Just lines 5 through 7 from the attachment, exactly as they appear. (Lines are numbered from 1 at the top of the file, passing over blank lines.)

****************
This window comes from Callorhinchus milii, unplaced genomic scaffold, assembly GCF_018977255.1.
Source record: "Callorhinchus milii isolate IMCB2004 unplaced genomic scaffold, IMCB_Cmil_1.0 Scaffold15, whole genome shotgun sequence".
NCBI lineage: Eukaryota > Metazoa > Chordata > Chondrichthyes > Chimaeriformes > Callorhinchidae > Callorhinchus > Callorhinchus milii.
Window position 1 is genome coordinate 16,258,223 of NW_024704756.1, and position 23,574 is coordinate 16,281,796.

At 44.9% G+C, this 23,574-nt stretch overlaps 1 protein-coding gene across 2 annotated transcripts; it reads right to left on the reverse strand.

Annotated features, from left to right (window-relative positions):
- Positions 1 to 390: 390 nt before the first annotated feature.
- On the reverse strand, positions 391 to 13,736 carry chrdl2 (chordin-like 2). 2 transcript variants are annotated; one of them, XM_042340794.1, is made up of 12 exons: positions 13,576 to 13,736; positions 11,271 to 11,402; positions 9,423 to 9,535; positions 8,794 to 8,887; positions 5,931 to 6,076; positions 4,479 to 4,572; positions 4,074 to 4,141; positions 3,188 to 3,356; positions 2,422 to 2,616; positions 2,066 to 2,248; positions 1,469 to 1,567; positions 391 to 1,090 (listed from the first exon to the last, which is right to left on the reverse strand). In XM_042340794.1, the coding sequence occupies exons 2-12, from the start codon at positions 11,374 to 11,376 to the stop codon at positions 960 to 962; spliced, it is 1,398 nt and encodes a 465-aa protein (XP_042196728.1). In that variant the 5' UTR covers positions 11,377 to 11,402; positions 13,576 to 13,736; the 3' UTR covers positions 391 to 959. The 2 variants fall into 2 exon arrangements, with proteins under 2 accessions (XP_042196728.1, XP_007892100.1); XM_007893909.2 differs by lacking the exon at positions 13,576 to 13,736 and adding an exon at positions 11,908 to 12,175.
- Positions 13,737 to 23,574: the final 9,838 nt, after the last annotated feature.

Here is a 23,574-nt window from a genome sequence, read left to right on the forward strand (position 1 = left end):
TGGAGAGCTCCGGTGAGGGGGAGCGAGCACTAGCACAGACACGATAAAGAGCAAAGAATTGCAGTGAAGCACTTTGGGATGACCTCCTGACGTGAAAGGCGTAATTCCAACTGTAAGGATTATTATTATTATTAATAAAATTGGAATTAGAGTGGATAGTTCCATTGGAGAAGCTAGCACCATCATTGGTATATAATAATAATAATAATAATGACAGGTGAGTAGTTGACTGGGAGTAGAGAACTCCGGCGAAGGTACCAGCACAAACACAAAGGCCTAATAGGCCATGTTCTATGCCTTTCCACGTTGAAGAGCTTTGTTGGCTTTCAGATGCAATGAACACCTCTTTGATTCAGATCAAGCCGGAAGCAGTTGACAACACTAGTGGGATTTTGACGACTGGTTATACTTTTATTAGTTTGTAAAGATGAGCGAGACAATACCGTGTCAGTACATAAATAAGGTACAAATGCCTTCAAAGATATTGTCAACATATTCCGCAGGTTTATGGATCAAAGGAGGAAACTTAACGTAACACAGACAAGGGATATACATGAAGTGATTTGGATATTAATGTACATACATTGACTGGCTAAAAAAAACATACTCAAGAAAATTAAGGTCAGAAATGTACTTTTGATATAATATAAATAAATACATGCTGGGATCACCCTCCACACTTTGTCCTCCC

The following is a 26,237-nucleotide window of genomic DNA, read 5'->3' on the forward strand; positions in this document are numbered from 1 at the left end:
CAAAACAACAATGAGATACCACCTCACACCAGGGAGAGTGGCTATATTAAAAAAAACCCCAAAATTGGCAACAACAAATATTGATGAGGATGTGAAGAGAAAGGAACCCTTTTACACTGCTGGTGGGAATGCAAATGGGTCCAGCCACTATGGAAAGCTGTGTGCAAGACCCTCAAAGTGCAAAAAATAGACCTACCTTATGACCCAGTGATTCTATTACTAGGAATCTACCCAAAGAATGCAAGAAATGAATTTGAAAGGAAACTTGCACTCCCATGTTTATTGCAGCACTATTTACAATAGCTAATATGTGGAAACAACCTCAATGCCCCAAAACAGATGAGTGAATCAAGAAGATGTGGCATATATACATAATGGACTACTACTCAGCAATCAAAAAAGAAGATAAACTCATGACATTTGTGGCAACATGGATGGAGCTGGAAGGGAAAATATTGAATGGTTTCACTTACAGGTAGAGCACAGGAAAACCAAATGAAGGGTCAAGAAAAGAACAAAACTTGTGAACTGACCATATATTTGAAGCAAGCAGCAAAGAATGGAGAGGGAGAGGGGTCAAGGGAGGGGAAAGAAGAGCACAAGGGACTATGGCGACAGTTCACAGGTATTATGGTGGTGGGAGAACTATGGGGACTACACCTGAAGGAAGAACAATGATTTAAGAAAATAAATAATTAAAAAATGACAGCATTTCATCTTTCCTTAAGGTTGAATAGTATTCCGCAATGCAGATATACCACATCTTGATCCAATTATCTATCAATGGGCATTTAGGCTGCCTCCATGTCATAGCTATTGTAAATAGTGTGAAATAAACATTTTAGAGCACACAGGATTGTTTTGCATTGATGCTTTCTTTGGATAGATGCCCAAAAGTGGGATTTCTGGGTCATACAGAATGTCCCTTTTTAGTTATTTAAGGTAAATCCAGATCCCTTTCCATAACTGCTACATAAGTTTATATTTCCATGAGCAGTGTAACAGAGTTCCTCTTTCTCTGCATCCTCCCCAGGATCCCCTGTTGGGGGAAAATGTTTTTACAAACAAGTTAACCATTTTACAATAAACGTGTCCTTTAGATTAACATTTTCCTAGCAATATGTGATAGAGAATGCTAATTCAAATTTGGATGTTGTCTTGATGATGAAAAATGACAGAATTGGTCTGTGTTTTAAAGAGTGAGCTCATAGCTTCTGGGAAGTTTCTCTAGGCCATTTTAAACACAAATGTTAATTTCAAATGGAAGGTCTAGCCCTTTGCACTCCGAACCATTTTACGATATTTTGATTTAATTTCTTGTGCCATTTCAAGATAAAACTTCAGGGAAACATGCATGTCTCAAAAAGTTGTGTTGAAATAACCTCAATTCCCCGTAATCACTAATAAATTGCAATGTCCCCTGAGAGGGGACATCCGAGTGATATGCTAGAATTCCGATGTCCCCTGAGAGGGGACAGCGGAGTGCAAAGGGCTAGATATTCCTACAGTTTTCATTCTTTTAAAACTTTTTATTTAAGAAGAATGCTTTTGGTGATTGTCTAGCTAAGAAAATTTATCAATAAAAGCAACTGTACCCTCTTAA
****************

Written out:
At 44.9% G+C, this 23,574-nt stretch overlaps 1 protein-coding gene across 2 annotated transcripts; it reads right to left on the reverse strand.

Annotated features, from left to right (window-relative positions):
- Positions 1 to 390: 390 nt before the first annotated feature.